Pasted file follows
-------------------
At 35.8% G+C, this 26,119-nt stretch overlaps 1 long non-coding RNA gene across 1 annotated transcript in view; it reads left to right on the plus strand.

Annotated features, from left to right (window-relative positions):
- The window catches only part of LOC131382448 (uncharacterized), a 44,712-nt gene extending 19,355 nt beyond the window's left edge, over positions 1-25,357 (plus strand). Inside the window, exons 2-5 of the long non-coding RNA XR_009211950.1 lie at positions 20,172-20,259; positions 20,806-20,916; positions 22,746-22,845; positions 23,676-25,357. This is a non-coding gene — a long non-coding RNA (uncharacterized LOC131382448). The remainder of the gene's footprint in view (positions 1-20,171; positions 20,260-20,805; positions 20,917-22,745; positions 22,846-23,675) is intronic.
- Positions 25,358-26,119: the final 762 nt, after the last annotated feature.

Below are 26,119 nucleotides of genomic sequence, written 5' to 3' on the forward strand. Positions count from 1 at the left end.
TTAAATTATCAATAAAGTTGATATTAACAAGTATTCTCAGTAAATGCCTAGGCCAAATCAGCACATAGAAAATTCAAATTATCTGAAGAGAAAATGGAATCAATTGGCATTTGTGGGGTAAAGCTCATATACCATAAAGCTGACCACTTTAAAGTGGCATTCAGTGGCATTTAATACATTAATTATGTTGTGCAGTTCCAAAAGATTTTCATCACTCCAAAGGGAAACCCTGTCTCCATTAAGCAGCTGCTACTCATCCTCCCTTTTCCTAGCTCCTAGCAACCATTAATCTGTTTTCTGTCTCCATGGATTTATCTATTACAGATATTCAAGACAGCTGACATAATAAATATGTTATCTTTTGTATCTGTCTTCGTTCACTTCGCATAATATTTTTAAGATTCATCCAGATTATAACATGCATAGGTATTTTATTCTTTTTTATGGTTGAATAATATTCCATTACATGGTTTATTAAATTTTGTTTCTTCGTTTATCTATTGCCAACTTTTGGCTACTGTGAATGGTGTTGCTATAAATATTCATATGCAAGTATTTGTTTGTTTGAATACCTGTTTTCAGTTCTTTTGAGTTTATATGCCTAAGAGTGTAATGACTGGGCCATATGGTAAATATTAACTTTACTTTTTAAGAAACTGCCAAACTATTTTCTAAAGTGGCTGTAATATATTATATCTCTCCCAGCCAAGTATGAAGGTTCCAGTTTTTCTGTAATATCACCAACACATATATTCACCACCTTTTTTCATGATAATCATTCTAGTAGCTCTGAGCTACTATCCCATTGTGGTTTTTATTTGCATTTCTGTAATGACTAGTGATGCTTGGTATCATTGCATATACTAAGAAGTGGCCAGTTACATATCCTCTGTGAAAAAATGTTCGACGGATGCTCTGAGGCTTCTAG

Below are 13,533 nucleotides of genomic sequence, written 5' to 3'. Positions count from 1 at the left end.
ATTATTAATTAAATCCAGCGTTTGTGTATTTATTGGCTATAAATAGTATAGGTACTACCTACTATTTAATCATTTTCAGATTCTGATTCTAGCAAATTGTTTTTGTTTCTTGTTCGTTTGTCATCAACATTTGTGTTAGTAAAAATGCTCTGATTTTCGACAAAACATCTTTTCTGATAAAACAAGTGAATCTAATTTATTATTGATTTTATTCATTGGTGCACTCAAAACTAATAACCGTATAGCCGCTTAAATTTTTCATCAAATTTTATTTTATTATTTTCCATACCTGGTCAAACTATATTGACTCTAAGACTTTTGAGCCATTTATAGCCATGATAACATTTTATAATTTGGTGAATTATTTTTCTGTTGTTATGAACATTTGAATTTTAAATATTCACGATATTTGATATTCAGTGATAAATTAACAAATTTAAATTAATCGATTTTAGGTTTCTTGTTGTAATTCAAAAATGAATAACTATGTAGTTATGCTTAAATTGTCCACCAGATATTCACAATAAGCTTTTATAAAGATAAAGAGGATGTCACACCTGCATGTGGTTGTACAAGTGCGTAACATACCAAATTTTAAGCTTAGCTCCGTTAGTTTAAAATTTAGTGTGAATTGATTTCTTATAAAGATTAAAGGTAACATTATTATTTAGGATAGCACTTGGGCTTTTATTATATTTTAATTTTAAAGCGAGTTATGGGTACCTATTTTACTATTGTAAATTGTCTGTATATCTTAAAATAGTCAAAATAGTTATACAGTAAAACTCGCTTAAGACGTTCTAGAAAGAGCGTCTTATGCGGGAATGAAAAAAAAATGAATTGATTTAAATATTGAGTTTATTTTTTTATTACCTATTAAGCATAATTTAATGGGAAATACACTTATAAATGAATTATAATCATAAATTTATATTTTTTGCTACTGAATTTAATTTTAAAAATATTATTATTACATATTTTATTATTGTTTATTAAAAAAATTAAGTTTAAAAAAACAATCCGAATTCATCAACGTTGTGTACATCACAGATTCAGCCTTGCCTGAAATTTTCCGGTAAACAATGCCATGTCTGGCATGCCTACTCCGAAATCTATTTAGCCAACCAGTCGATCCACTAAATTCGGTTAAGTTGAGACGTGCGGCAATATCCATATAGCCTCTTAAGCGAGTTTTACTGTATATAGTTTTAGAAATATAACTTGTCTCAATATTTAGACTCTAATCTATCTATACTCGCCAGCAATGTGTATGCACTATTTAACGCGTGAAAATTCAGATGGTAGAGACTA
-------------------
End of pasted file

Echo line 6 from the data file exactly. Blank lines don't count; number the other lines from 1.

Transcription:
TTAAATTATCAATAAAGTTGATATTAACAAGTATTCTCAGTAAATGCCTAGGCCAAATCAGCACATAGAAAATTCAAATTATCTGAAGAGAAAATGGAATCAATTGGCATTTGTGGGGTAAAGCTCATATACCATAAAGCTGACCACTTTAAAGTGGCATTCAGTGGCATTTAATACATTAATTATGTTGTGCAGTTCCAAAAGATTTTCATCACTCCAAAGGGAAACCCTGTCTCCATTAAGCAGCTGCTACTCATCCTCCCTTTTCCTAGCTCCTAGCAACCATTAATCTGTTTTCTGTCTCCATGGATTTATCTATTACAGATATTCAAGACAGCTGACATAATAAATATGTTATCTTTTGTATCTGTCTTCGTTCACTTCGCATAATATTTTTAAGATTCATCCAGATTATAACATGCATAGGTATTTTATTCTTTTTTATGGTTGAATAATATTCCATTACATGGTTTATTAAATTTTGTTTCTTCGTTTATCTATTGCCAACTTTTGGCTACTGTGAATGGTGTTGCTATAAATATTCATATGCAAGTATTTGTTTGTTTGAATACCTGTTTTCAGTTCTTTTGAGTTTATATGCCTAAGAGTGTAATGACTGGGCCATATGGTAAATATTAACTTTACTTTTTAAGAAACTGCCAAACTATTTTCTAAAGTGGCTGTAATATATTATATCTCTCCCAGCCAAGTATGAAGGTTCCAGTTTTTCTGTAATATCACCAACACATATATTCACCACCTTTTTTCATGATAATCATTCTAGTAGCTCTGAGCTACTATCCCATTGTGGTTTTTATTTGCATTTCTGTAATGACTAGTGATGCTTGGTATCATTGCATATACTAAGAAGTGGCCAGTTACATATCCTCTGTGAAAAAATGTTCGACGGATGCTCTGAGGCTTCTAG